When he does get a leave and goes home, Dublin is much different than when he left. While his sisters are overjoyed he's home, his father is deeply disappointed in some of Willie's views, and his sweetheart, Gretta, has bad news for him. He rushes back to the front, more comfortable with the war and the havoc it wracks than he is at home.
While A Long, Long Way is not a page-turner, it is compulsive reading. It was short listed for the 2005 Man Booker Prize. Nobel Prize-winning author J. M. Coetzee sums up Barry's work best, A deeply moving story of courage and fidelity" that should be mandatory reading in high school. ( )
  juliecracchiolo | May 23, 2017 |
Such a harrowing book and yet so tender. Sebastian Barry is so good at both. ( )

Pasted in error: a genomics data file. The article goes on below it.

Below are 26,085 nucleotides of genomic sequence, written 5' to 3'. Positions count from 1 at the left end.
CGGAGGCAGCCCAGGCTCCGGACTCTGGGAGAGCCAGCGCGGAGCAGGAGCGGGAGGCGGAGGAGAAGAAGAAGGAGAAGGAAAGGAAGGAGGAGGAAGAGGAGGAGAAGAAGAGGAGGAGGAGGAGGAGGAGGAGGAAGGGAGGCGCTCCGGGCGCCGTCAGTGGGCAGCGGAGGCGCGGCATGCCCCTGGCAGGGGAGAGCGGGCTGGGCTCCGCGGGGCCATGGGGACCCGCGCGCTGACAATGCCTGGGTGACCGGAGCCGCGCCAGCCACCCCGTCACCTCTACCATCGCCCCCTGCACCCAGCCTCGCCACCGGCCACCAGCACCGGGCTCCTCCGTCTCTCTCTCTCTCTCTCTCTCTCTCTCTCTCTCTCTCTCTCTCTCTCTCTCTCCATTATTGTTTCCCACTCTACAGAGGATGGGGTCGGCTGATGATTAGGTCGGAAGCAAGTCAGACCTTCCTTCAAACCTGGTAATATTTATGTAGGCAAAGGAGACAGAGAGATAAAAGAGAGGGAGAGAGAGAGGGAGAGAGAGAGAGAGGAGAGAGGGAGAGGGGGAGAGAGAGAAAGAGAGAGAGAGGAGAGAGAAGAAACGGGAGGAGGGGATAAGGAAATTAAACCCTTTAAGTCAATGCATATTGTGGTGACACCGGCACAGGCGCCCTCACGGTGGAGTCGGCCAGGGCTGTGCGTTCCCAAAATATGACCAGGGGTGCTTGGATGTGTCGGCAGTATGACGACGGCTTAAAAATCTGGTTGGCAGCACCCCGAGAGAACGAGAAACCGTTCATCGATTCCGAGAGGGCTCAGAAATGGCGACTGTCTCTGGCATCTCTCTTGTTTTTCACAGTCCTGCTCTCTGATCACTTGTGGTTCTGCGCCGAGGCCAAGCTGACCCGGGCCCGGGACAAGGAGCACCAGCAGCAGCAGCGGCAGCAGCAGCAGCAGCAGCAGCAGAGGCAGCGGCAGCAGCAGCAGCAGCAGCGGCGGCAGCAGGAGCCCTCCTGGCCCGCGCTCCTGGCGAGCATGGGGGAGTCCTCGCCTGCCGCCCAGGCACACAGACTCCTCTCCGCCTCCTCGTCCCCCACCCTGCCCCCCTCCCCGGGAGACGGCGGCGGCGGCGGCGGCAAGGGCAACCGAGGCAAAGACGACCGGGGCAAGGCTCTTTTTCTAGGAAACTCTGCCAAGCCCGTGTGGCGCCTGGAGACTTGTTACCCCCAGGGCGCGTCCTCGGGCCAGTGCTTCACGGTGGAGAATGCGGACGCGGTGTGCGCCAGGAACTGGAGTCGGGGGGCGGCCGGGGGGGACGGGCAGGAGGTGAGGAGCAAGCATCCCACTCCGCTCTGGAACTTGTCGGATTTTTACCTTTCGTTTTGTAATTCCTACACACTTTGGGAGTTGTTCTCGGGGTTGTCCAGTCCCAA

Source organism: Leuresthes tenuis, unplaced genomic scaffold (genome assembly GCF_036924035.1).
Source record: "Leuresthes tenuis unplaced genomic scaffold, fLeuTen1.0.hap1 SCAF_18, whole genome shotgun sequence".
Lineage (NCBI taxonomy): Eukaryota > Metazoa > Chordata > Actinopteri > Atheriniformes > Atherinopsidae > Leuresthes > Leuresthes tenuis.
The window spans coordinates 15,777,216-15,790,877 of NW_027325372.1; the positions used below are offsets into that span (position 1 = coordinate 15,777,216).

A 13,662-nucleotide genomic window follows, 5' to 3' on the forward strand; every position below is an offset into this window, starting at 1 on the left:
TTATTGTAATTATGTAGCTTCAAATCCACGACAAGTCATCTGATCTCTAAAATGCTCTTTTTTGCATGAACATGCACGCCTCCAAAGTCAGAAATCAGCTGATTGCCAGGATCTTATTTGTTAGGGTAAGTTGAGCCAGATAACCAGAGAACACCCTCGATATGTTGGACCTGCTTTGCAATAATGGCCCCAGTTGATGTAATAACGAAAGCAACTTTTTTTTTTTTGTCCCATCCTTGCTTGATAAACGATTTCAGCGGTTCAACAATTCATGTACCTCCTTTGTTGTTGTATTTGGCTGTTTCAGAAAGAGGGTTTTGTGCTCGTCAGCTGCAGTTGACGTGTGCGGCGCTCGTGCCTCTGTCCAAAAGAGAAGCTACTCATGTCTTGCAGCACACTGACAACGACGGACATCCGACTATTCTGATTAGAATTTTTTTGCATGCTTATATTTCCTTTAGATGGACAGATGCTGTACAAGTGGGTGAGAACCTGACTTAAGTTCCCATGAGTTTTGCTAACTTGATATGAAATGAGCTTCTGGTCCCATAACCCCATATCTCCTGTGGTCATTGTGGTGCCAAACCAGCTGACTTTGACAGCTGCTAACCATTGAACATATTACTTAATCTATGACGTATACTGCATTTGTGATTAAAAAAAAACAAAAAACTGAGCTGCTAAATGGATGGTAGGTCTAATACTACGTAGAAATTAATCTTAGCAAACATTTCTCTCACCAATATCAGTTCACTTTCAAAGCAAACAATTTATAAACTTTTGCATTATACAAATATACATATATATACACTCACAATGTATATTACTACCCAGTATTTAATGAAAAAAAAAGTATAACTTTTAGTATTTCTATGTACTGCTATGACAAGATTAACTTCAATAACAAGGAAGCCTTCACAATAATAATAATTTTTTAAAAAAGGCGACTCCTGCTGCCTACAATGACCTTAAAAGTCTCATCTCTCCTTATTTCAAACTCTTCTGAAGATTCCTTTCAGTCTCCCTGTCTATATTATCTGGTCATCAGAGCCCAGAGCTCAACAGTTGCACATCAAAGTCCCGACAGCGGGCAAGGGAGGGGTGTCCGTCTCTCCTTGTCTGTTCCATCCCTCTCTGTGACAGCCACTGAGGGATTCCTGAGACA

b.beaumont | Jan 22, 2017 |
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"In 1914, Willie Dunne, barely eighteen years old, leaves behind Dublin, his family and the girl he plans to marry in order to enlist in the Allied forces and face the Germans on the Western Front. Once there he encounters violence on a scale he could not have imagined and sustains his spirit with only the words on the pages from home and the camaraderie of the mud-covered Irish boys who fight and die by his side. Dimly aware of the political tensions that have grown in Ireland in his absence, Willie returns on leave to find a world split and ravaged by forces closer to home. Despite the comfort he finds with his family, he knows that he must rejoin his regiment and fight until the end. Sebastian Barry renders Willie's personal struggle as well as the overwhelming consequences of war."--BOOK JACKET.